explanation for why so many Aboriginal students are not
thri...
“Going to school with mostly non-Native kids, I always
tried so hard to be like them. After a while it was so tiring.
I wa...
Indians get everything for free…
All First Nations students, including myself have heard
the resentful accusations that ou...
Cultural Divide…
“Ninety percent of Native children in this country will, at
one time or another, be taught by a non-Nativ...
Racial Stigmatism
(Curwen Doige, 2003, pp. 153-154)
• stereotyping and discrimination that still exists in our schools
sti...
D. Loss Of Cultural Learning Opportunities
A regret that several parents had about sending their children offreserve to a ...
[Cree Classes] I didn‟t take the courses for two reasons:
firstly, because these classes were always scheduled when I
had ...
Goddard (2002):
• “locally developed curricula” considered different fromless intellectually significant than “regular cur...
Curwen Doige (2003)
• Traditions are only one aspect of the ever-changing dynamic
within a culture.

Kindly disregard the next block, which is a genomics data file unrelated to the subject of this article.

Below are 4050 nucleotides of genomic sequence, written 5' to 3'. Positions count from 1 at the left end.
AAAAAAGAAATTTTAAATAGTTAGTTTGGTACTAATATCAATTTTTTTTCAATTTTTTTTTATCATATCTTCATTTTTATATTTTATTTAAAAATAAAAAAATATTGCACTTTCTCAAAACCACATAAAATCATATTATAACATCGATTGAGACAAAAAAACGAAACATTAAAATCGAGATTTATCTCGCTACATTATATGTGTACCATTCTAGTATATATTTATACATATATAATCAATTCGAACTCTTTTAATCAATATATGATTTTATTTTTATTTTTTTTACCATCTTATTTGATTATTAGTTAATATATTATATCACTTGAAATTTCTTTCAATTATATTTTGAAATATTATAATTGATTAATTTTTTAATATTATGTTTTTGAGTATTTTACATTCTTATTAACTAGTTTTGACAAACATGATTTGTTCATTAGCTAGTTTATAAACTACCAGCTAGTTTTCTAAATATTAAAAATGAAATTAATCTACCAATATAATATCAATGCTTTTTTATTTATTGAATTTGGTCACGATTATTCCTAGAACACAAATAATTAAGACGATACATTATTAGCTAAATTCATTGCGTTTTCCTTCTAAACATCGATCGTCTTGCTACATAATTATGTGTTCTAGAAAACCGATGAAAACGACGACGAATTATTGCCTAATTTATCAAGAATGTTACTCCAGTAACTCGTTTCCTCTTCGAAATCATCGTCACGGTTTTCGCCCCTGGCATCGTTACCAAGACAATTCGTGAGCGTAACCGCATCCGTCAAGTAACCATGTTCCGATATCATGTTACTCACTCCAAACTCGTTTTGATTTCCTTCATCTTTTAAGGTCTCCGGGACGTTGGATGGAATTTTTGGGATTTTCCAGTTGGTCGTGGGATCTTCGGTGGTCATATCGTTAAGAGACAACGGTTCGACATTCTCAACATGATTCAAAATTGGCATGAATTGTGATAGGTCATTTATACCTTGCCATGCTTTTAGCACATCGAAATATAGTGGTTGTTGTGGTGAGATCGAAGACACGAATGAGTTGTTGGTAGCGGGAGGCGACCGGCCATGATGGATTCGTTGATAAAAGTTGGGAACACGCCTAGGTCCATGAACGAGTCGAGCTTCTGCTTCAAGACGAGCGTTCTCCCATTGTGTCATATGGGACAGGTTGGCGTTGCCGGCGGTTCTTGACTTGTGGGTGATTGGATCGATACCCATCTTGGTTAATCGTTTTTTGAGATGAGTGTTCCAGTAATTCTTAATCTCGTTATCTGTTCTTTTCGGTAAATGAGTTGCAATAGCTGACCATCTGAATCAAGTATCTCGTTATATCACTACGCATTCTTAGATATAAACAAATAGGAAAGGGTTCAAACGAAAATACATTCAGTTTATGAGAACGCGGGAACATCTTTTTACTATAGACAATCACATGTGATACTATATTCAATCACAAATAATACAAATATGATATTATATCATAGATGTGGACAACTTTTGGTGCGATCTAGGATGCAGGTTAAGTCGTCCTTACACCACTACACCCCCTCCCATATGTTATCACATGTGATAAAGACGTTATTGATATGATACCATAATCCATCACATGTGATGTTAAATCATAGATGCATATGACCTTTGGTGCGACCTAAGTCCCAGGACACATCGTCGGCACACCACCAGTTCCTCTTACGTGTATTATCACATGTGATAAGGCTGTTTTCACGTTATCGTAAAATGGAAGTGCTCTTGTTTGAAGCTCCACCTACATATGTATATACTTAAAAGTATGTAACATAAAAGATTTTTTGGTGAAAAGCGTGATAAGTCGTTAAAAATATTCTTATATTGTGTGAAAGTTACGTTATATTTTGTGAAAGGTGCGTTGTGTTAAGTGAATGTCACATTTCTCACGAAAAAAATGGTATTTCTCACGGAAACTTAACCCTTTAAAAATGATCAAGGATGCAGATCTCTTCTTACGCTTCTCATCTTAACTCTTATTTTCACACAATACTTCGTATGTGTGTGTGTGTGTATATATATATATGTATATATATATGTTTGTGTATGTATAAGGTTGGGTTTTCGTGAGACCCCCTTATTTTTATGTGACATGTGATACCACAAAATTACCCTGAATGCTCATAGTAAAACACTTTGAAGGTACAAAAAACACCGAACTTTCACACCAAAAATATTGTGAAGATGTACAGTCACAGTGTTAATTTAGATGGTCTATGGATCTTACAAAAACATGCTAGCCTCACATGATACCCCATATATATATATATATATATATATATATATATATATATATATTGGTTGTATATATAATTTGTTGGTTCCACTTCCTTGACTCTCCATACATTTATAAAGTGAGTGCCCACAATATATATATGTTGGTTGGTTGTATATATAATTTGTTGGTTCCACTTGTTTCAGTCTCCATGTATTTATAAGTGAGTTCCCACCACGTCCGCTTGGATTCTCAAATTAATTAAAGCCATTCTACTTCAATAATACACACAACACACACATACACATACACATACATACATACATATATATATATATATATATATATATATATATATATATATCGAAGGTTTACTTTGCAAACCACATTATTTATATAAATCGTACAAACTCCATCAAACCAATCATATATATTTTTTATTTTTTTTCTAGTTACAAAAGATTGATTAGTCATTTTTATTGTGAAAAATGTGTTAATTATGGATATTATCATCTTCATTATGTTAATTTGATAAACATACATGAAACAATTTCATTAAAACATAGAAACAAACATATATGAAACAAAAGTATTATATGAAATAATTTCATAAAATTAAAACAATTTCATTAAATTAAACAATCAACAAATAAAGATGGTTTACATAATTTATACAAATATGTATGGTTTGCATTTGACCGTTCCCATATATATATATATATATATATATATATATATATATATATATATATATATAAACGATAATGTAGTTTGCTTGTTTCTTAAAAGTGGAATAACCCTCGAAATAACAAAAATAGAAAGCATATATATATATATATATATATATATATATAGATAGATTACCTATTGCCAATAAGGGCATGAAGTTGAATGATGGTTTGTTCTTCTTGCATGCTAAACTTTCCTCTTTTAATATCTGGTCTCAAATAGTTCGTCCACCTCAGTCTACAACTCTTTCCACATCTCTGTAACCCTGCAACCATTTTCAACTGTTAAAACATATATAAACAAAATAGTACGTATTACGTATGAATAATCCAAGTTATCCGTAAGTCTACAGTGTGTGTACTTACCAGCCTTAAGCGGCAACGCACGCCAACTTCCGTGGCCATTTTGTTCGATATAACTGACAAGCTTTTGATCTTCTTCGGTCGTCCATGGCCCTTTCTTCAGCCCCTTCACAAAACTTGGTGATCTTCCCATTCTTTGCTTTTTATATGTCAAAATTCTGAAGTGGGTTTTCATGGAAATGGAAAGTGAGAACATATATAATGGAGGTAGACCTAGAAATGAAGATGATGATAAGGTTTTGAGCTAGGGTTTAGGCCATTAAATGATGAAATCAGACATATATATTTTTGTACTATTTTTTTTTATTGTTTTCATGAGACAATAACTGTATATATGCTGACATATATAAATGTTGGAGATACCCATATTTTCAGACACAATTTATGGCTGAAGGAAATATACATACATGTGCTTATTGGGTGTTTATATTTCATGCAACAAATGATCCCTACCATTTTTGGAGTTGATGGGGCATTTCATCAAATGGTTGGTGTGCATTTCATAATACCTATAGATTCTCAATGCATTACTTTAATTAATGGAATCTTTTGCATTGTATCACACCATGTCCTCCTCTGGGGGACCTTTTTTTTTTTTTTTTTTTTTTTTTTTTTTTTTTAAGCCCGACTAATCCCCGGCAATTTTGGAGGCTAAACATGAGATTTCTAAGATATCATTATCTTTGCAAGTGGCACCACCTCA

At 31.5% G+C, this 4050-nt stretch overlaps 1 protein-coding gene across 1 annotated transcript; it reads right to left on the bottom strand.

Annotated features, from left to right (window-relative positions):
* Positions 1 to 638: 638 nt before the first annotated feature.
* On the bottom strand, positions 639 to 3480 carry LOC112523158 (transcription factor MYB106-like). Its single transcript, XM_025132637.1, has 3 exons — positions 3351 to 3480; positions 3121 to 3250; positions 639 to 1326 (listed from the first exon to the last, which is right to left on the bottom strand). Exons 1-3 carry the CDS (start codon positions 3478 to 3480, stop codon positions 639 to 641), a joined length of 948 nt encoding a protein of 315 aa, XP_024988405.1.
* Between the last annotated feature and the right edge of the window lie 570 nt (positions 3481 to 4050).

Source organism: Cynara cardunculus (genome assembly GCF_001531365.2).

• to focus on traditio...
Concluding Remarks
One might ask:
• Why do these First Nations parents, who are fully aware
of the unfair treatment to whi...
Parents make the choices
they do, not because they
want to torture their
children, but rather, they
make these choices
bec...
Summation
We have covered:
• Health & Social Wellness; Income Levels & Poverty
• Academic Achievement
• Off-reserve school...
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Edu 211 contemporary issues l.1 es

  1. 1. EDU 211 September 26/October 1 Lecture: Contemporary Issues in Aboriginal Education Dr. Evelyn Steinhauer
  2. 2. Contemporary Issues in Aboriginal Education… It is impossible to make sense of the issues that trouble the relationship today without a clear understanding of the past.… We simply cannot understand the depth of these issues or make sense of the current debate without a solid grasp of the shared history of Aboriginal and non-Aboriginal people on this continent. (RCAP. 1996, Ch. 3)